Feb. 13-26, 2004
Vol. 34, Issue 3
Back Issues
IN THIS ISSUE
A Bold Plan
Turner: ‘The journey continues’
Raising the Bar
Headlines @ U.Va.
Research yields insight into working families
Team designs computer model to predict pathways of blood vessels
Yvonne Hubbard levels the playing field
Board discusses diversity, tuition and more
Faculty Actions
‘Traditions of Exemplary Women’
U.Va. Health System reaches out to uninsured
Linda Layne discusses pregnancy, feminism and health
Poet-critic Alan Williamson here as Rea Visiting Writer
‘Dada DJ’ and friends spin the vinyl Feb. 17
Manned Mars missions on the horizon

Linda Layne discusses pregnancy, feminism and health

One in four recognized pregnancies ends in pregnancy loss, with the vast majority occurring during the first trimester. Middle-class American women who experienced a miscarriage, stillbirth or early infant death during the last 30 years found themselves caught between two sets of strong and contradictory cultural forces, argues Linda Layne, author of “Motherhood Lost: A Feminist Account of Pregnancy Loss in America.” She will visit U.Va. Feb. 18 and give two talks on the subject at the Health System.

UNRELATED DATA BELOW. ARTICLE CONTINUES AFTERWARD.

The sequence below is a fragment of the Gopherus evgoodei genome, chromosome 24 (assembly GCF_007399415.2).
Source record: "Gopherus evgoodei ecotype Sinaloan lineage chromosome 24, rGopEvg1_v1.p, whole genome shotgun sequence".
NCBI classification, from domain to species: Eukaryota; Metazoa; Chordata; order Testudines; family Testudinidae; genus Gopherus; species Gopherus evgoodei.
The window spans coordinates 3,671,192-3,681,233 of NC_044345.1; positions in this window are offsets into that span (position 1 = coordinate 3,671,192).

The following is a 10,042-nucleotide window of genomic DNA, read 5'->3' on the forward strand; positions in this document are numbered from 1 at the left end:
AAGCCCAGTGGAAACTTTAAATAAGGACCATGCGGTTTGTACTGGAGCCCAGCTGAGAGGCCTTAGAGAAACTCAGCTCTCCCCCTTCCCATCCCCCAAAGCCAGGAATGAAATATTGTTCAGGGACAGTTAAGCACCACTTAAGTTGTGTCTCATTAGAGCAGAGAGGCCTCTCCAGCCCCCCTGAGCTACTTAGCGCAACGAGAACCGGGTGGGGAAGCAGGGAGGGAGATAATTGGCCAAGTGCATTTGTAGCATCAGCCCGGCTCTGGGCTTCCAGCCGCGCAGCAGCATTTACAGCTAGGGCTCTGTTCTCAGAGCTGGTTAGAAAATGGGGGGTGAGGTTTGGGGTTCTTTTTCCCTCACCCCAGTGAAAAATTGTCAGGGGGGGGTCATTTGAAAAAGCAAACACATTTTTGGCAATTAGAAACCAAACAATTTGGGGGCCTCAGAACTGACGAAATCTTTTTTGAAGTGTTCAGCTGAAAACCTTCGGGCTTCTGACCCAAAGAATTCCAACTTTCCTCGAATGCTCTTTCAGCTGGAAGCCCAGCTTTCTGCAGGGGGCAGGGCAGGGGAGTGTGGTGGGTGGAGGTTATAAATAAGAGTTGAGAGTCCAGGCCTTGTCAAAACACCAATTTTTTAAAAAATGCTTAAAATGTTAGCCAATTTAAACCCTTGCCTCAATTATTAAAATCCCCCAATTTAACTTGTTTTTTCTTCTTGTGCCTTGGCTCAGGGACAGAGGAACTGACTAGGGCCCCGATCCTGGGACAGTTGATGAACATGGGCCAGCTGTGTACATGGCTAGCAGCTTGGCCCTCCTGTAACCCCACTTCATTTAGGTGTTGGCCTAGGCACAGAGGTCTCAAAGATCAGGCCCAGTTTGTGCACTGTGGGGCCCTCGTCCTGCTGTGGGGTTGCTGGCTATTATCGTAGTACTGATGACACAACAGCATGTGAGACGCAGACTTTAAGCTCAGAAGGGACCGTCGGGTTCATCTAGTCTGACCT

Layne, a cultural anthropologist and professor at Rensselaer Polytechnic Institute in Troy, N.Y., began focusing on pregnancy loss in America after she had the first of seven miscarriages. Now the mother of two sons, she will talk about conflicting views on fetal personhood, the use of technology in conventional obstetrics and the natural childbirth movement, and her feminist ideas for improving the care of pregnant women.

Her lectures are sponsored by the Humanities in Medicine Program, the History of the Health Sciences Lecture Series and the Engineering School’s Technology, Culture and Communication division.


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